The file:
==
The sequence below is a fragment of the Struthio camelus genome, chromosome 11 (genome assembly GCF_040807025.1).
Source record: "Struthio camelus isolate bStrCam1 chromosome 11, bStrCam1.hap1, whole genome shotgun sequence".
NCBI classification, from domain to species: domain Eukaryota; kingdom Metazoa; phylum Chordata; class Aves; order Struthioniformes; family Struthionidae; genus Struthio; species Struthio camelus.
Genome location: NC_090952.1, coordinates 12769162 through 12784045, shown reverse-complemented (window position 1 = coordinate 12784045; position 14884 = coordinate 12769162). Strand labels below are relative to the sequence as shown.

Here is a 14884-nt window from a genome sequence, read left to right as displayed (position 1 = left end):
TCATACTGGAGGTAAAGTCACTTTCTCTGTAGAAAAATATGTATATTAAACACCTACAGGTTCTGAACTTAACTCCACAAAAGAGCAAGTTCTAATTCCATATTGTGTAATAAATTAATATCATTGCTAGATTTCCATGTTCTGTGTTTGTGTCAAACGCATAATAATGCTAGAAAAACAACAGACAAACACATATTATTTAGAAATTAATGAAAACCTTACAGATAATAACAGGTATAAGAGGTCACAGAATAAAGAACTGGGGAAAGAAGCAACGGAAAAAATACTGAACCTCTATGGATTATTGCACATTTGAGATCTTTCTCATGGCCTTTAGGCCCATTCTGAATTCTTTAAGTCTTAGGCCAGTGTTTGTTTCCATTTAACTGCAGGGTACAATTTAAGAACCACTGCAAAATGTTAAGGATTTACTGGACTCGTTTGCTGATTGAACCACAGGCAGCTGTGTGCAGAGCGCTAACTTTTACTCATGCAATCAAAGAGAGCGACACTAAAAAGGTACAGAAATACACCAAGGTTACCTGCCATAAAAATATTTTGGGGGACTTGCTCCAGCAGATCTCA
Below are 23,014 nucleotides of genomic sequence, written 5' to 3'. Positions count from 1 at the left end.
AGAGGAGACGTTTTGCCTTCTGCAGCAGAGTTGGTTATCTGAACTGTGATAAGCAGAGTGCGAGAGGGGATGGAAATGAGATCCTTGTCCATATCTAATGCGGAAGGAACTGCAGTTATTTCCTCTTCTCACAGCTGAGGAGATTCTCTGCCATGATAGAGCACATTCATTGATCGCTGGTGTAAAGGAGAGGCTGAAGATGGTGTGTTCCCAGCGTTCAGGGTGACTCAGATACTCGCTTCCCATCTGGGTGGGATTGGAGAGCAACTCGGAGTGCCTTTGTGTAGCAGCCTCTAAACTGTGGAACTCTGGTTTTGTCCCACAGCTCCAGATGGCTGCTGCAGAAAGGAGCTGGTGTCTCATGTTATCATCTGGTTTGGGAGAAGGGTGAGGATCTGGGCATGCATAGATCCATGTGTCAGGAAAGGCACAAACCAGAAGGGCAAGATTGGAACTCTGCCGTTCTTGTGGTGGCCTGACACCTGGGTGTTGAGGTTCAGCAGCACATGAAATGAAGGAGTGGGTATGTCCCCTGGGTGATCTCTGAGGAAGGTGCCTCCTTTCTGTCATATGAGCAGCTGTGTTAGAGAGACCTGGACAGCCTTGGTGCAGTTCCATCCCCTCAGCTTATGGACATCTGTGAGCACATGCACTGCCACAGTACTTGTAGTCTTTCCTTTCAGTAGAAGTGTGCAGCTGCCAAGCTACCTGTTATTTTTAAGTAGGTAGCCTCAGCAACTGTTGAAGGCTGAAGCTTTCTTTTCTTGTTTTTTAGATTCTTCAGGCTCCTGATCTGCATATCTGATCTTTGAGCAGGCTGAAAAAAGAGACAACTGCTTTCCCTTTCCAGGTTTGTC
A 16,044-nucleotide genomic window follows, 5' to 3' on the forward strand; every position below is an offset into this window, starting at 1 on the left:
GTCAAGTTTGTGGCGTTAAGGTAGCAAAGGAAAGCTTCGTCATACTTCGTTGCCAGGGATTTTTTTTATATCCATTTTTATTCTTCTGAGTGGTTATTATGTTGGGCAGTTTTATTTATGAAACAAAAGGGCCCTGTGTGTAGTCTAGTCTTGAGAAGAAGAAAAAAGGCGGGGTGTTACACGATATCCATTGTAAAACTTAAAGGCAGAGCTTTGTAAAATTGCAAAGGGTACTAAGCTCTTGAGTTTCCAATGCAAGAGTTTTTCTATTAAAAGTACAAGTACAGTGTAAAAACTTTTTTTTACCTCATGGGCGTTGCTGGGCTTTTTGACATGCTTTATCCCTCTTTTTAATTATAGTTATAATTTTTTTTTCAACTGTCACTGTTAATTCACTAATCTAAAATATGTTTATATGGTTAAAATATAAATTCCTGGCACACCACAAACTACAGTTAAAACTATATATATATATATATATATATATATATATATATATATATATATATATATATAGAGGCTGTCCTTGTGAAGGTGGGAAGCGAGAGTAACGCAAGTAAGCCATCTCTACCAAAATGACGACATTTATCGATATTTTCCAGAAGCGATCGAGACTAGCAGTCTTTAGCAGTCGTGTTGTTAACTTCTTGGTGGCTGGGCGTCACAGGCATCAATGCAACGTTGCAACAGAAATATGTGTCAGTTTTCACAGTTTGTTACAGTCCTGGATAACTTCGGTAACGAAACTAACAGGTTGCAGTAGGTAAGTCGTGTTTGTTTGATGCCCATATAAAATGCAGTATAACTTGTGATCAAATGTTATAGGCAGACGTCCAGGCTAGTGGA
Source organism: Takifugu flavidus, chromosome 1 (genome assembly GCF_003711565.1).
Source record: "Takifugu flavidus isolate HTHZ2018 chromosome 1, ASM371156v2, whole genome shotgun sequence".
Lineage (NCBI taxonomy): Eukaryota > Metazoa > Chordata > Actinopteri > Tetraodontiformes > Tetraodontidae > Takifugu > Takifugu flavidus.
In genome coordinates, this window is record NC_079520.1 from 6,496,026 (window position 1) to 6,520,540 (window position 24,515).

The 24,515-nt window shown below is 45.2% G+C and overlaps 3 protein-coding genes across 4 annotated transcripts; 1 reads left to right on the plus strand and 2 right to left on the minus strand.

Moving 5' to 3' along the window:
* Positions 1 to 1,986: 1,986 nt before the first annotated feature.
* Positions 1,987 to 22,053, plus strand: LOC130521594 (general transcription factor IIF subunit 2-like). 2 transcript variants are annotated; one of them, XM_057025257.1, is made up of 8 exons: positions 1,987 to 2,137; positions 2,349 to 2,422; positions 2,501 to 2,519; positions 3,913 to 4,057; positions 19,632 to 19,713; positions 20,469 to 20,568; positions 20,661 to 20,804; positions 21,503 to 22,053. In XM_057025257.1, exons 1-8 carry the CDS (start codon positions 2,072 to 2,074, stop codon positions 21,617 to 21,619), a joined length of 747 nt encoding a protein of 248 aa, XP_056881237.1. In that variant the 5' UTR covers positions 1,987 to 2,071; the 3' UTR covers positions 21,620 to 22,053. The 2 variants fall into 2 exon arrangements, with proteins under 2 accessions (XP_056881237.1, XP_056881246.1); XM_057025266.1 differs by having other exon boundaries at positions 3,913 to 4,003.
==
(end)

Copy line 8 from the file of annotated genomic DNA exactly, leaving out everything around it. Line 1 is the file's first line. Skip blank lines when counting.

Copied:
AGAGGAGACGTTTTGCCTTCTGCAGCAGAGTTGGTTATCTGAACTGTGATAAGCAGAGTGCGAGAGGGGATGGAAATGAGATCCTTGTCCATATCTAATGCGGAAGGAACTGCAGTTATTTCCTCTTCTCACAGCTGAGGAGATTCTCTGCCATGATAGAGCACATTCATTGATCGCTGGTGTAAAGGAGAGGCTGAAGATGGTGTGTTCCCAGCGTTCAGGGTGACTCAGATACTCGCTTCCCATCTGGGTGGGATTGGAGAGCAACTCGGAGTGCCTTTGTGTAGCAGCCTCTAAACTGTGGAACTCTGGTTTTGTCCCACAGCTCCAGATGGCTGCTGCAGAAAGGAGCTGGTGTCTCATGTTATCATCTGGTTTGGGAGAAGGGTGAGGATCTGGGCATGCATAGATCCATGTGTCAGGAAAGGCACAAACCAGAAGGGCAAGATTGGAACTCTGCCGTTCTTGTGGTGGCCTGACACCTGGGTGTTGAGGTTCAGCAGCACATGAAATGAAGGAGTGGGTATGTCCCCTGGGTGATCTCTGAGGAAGGTGCCTCCTTTCTGTCATATGAGCAGCTGTGTTAGAGAGACCTGGACAGCCTTGGTGCAGTTCCATCCCCTCAGCTTATGGACATCTGTGAGCACATGCACTGCCACAGTACTTGTAGTCTTTCCTTTCAGTAGAAGTGTGCAGCTGCCAAGCTACCTGTTATTTTTAAGTAGGTAGCCTCAGCAACTGTTGAAGGCTGAAGCTTTCTTTTCTTGTTTTTTAGATTCTTCAGGCTCCTGATCTGCATATCTGATCTTTGAGCAGGCTGAAAAAAGAGACAACTGCTTTCCCTTTCCAGGTTTGTC